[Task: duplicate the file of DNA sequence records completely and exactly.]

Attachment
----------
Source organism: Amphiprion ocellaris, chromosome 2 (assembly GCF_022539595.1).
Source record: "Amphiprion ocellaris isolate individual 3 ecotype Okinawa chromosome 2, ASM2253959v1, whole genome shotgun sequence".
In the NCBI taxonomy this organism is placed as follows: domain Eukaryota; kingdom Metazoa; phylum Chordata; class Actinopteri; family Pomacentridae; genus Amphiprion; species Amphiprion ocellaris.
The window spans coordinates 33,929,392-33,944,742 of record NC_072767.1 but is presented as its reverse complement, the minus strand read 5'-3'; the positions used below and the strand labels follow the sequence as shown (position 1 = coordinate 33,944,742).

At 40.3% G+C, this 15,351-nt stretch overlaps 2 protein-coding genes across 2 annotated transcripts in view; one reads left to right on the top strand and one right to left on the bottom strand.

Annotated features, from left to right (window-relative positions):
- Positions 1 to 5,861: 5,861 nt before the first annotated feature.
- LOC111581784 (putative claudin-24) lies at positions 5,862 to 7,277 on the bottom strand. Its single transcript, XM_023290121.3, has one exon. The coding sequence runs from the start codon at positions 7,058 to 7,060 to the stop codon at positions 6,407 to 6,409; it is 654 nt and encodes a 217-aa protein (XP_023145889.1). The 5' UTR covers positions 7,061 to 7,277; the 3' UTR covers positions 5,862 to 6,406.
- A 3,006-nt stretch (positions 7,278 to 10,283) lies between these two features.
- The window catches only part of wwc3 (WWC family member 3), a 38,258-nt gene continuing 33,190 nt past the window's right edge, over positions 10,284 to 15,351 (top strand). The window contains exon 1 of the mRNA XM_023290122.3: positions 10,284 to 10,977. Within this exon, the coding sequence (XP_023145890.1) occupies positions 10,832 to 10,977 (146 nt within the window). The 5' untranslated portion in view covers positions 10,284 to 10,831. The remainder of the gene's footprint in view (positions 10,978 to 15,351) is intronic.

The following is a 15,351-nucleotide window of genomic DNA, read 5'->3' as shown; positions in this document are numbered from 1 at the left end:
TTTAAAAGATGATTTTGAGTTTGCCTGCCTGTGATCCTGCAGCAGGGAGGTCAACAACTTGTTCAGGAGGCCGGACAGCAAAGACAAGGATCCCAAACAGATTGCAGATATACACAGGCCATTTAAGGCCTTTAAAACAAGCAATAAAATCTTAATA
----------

Source organism: Amphiprion ocellaris, chromosome 2 (assembly GCF_022539595.1).
Source record: "Amphiprion ocellaris isolate individual 3 ecotype Okinawa chromosome 2, ASM2253959v1, whole genome shotgun sequence".
In the NCBI taxonomy this organism is placed as follows: domain Eukaryota; kingdom Metazoa; phylum Chordata; class Actinopteri; family Pomacentridae; genus Amphiprion; species Amphiprion ocellaris.
The window spans coordinates 33,929,392-33,944,742 of record NC_072767.1 but is presented as its reverse complement, the minus strand read 5'-3'; the positions used below and the strand labels follow the sequence as shown (position 1 = coordinate 33,944,742).

At 40.3% G+C, this 15,351-nt stretch overlaps 2 protein-coding genes across 2 annotated transcripts in view; one reads left to right on the top strand and one right to left on the bottom strand.

Annotated features, from left to right (window-relative positions):
- Positions 1 to 5,861: 5,861 nt before the first annotated feature.
- LOC111581784 (putative claudin-24) lies at positions 5,862 to 7,277 on the bottom strand. Its single transcript, XM_023290121.3, has one exon. The coding sequence runs from the start codon at positions 7,058 to 7,060 to the stop codon at positions 6,407 to 6,409; it is 654 nt and encodes a 217-aa protein (XP_023145889.1). The 5' UTR covers positions 7,061 to 7,277; the 3' UTR covers positions 5,862 to 6,406.
- A 3,006-nt stretch (positions 7,278 to 10,283) lies between these two features.
- The window catches only part of wwc3 (WWC family member 3), a 38,258-nt gene continuing 33,190 nt past the window's right edge, over positions 10,284 to 15,351 (top strand). The window contains exon 1 of the mRNA XM_023290122.3: positions 10,284 to 10,977. Within this exon, the coding sequence (XP_023145890.1) occupies positions 10,832 to 10,977 (146 nt within the window). The 5' untranslated portion in view covers positions 10,284 to 10,831. The remainder of the gene's footprint in view (positions 10,978 to 15,351) is intronic.

The following is a 15,351-nucleotide window of genomic DNA, read 5'->3' as shown; positions in this document are numbered from 1 at the left end:
TTTAAAAGATGATTTTGAGTTTGCCTGCCTGTGATCCTGCAGCAGGGAGGTCAACAACTTGTTCAGGAGGCCGGACAGCAAAGACAAGGATCCCAAACAGATTGCAGATATACACAGGCCATTTAAGGCCTTTAAAACAAGCAATAAAATCTTAATA